Study Suggests Online Dating Leads to More Happy Marriages – How’d That Work for You? [POLL]
Best way to meet Mr. or Ms. Right?
A new study says something we’ve known for a while but perhaps never really acknowledged.
Computer dating leads to happier marriages.
If you’re like me, you’re saying, “what about just a chance meeting with the person who’s right for you?”
Apparently it doesn’t happen that way.
Put it this way, were it not for an internet dating service, I wouldn’t have that beautiful grandson of mine.
My daughter had to kiss a few frogs till she found the right guy.
And he’s a great kid. Soft spoken, handy around the house; fits right in with the Rossi Posse (not an easy thing to do); and subtlety knows how to bust his father-in-law’s balls!
See, so none of these things happen by chance.
According to this:
More than a third of recent marriages in the USA started online, according to a study.
The research, based on a survey of more than 19,000 individuals who married between 2005 and 2012, also found relationships that began online are slightly happier and less likely to split than those that started offline.
Findings, published in the journal Proceedings of the National Academy of Sciences, put the percentage of married couples that now meet online at almost 35%. About 45% of couples met on dating sites; the rest met on online social networks, chat rooms, instant messaging or other online forums.
Lead author John Cacioppo, a psychologist and director of the Center for Cognitive and Social Neuroscience at the University of Chicago, says dating sites may "attract people who are serious about getting married."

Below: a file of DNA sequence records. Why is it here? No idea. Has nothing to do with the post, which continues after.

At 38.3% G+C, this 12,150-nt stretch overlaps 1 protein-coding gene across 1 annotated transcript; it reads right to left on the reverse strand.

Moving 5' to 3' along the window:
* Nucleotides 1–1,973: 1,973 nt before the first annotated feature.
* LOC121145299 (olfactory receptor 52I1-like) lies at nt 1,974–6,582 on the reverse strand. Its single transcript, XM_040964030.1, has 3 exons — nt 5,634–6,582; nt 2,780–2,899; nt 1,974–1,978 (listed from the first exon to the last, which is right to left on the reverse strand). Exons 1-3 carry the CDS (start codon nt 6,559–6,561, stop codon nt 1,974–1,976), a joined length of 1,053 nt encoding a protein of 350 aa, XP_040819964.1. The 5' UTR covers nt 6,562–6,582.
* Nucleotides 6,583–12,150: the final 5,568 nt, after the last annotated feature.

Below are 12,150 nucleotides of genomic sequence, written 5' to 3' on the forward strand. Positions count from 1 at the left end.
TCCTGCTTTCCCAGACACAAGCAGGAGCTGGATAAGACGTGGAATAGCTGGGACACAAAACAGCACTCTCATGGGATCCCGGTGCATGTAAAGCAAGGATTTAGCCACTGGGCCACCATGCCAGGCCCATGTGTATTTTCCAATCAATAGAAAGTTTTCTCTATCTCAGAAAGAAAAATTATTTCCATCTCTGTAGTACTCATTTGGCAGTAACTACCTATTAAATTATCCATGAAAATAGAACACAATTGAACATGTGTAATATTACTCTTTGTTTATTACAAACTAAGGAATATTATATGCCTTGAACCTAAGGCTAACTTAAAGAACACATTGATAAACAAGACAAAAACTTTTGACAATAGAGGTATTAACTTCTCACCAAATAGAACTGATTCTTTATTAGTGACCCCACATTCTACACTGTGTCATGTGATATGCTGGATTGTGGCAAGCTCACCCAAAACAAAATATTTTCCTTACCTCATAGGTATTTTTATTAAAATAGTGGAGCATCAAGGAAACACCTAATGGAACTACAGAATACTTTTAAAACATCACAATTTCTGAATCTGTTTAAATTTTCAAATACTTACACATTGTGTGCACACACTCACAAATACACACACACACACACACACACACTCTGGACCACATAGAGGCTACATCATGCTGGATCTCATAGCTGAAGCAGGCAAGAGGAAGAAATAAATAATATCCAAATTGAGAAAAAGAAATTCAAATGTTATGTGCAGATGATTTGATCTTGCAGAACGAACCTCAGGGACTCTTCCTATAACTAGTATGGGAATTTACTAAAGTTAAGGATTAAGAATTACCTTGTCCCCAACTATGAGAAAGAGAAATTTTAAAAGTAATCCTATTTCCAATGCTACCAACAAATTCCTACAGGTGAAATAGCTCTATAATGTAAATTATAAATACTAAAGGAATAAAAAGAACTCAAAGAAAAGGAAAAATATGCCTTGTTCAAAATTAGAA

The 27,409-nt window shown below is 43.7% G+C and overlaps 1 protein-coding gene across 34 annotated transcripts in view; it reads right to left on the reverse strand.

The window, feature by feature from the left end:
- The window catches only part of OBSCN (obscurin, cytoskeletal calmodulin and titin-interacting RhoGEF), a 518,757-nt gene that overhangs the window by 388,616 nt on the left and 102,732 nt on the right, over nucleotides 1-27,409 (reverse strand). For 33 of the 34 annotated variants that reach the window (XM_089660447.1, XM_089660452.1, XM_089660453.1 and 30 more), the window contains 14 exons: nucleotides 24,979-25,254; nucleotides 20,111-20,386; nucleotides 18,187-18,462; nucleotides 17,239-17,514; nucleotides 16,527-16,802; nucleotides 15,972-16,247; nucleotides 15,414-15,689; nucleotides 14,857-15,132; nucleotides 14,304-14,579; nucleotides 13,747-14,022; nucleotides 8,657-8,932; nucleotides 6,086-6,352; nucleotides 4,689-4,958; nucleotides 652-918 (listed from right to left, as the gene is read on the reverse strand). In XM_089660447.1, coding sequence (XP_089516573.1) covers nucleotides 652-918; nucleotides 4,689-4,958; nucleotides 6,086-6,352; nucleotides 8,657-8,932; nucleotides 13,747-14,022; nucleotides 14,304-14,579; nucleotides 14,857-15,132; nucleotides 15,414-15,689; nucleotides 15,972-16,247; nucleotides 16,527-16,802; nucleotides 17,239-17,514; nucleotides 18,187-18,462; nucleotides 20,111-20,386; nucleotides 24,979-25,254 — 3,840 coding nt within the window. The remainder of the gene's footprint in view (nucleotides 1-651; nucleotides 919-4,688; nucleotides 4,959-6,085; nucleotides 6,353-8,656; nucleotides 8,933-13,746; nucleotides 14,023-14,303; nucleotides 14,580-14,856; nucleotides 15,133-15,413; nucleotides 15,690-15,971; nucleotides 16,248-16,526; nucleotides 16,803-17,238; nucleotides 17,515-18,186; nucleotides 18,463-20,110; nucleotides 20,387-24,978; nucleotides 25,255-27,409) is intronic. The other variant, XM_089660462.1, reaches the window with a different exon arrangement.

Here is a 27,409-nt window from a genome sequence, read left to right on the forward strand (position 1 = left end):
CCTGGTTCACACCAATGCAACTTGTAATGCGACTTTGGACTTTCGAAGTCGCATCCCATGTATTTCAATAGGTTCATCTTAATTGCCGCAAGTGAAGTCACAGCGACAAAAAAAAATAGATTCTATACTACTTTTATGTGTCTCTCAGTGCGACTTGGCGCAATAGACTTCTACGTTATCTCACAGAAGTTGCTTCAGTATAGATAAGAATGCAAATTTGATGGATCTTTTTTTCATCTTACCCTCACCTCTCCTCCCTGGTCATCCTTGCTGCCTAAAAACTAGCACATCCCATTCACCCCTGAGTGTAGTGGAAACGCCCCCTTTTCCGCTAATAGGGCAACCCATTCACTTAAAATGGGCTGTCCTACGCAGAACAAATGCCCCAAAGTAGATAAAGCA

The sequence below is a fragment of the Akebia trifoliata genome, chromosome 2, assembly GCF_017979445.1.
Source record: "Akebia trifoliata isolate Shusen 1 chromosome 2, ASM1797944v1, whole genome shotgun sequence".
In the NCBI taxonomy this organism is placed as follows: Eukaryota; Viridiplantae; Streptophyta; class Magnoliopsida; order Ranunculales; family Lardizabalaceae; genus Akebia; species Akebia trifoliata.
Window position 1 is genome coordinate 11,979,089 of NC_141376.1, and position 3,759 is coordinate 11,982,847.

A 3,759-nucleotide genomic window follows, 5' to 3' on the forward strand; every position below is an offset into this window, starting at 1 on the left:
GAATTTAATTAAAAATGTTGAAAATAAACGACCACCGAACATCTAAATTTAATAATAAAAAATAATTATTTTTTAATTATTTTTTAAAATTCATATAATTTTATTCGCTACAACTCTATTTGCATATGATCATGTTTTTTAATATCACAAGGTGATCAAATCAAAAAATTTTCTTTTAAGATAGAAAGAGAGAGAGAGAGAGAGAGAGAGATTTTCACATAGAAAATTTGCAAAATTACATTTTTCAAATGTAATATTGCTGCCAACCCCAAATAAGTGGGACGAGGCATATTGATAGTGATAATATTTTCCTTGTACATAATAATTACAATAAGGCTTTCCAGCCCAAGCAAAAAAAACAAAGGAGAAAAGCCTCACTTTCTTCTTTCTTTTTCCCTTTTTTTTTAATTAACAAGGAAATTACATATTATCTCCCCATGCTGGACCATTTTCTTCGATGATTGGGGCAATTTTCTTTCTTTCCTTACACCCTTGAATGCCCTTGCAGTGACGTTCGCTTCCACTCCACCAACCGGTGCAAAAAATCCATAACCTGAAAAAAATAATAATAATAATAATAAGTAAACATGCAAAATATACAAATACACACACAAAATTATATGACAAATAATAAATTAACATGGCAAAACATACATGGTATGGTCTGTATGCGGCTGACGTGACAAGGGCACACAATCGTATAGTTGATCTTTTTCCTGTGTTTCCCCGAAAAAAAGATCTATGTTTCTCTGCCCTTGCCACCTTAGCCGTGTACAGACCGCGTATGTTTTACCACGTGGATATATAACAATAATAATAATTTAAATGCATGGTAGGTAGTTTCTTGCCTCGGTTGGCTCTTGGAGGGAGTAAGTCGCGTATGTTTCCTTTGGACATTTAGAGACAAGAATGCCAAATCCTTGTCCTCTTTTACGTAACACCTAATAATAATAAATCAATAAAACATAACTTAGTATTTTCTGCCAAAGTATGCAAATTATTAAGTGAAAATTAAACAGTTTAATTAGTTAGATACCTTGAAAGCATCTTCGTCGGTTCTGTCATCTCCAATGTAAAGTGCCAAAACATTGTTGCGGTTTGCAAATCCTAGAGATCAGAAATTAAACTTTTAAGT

The one caveat in this whole thing is that the study was commissioned by the dating website eHarmony, according to the study's conflict of interest statement. Company officials say eHarmony paid Harris Interactive $130,000 to field the research. Cacioppo has been a member of eHarmony's Scientific Advisory Board since it was created in 2007. In addition, former eHarmony researcher Gian Gonzaga is one of the five co-authors.
Sociologist Michael Rosenfeld of Stanford University in Stanford, Calif., says the paper is a "serious and interesting paper" and "Cacioppo is a serious scholar with a big reputation," he is concerned that "the use of an Internet survey which leaves non-Internet households out might bias the results."
Cacioppo defends the results, and says that before he agreed to analyze the data, "I set stipulations that it would be about science and not about eHarmony." He adds that two independent statisticians from Harvard University were among co-authors.
Here’s the bottom line.
Is it better to find your mate on line than in a social setting like a bar or through friends or family?
Don’t go friends, don’t go family, because if it doesn’t work out, you might be making enemies.
Go online, and yes, while you’re taking a risk; at least you know going in what the risks are.